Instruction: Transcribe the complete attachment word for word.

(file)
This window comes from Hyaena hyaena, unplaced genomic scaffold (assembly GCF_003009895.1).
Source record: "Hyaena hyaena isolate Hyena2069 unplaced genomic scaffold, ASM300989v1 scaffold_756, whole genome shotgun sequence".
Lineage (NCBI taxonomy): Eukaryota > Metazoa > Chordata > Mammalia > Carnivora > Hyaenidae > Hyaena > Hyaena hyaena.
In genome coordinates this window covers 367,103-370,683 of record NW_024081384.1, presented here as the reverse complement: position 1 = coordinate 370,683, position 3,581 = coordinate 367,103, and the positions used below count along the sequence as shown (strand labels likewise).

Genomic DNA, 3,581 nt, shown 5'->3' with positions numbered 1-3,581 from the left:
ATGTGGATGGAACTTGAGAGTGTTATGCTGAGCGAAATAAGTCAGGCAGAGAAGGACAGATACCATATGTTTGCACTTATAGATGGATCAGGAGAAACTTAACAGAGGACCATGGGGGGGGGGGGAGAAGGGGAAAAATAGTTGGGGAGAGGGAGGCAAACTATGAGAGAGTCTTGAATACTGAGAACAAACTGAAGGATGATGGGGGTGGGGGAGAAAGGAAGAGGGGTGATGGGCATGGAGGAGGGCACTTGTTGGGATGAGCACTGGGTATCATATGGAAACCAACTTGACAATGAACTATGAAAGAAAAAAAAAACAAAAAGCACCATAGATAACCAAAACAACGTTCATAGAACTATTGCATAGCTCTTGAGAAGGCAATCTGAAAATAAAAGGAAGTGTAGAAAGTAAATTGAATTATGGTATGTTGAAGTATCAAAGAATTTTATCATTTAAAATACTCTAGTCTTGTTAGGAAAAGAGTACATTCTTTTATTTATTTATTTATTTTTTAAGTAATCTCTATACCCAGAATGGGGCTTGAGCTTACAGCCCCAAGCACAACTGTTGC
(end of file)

This window comes from Hyaena hyaena, unplaced genomic scaffold (assembly GCF_003009895.1).
Source record: "Hyaena hyaena isolate Hyena2069 unplaced genomic scaffold, ASM300989v1 scaffold_756, whole genome shotgun sequence".
Lineage (NCBI taxonomy): Eukaryota > Metazoa > Chordata > Mammalia > Carnivora > Hyaenidae > Hyaena > Hyaena hyaena.
In genome coordinates this window covers 367,103-370,683 of record NW_024081384.1, presented here as the reverse complement: position 1 = coordinate 370,683, position 3,581 = coordinate 367,103, and the positions used below count along the sequence as shown (strand labels likewise).

Genomic DNA, 3,581 nt, shown 5'->3' with positions numbered 1-3,581 from the left:
ATGTGGATGGAACTTGAGAGTGTTATGCTGAGCGAAATAAGTCAGGCAGAGAAGGACAGATACCATATGTTTGCACTTATAGATGGATCAGGAGAAACTTAACAGAGGACCATGGGGGGGGGGGGAGAAGGGGAAAAATAGTTGGGGAGAGGGAGGCAAACTATGAGAGAGTCTTGAATACTGAGAACAAACTGAAGGATGATGGGGGTGGGGGAGAAAGGAAGAGGGGTGATGGGCATGGAGGAGGGCACTTGTTGGGATGAGCACTGGGTATCATATGGAAACCAACTTGACAATGAACTATGAAAGAAAAAAAAAACAAAAAGCACCATAGATAACCAAAACAACGTTCATAGAACTATTGCATAGCTCTTGAGAAGGCAATCTGAAAATAAAAGGAAGTGTAGAAAGTAAATTGAATTATGGTATGTTGAAGTATCAAAGAATTTTATCATTTAAAATACTCTAGTCTTGTTAGGAAAAGAGTACATTCTTTTATTTATTTATTTATTTTTTAAGTAATCTCTATACCCAGAATGGGGCTTGAGCTTACAGCCCCAAGCACAACTGTTGC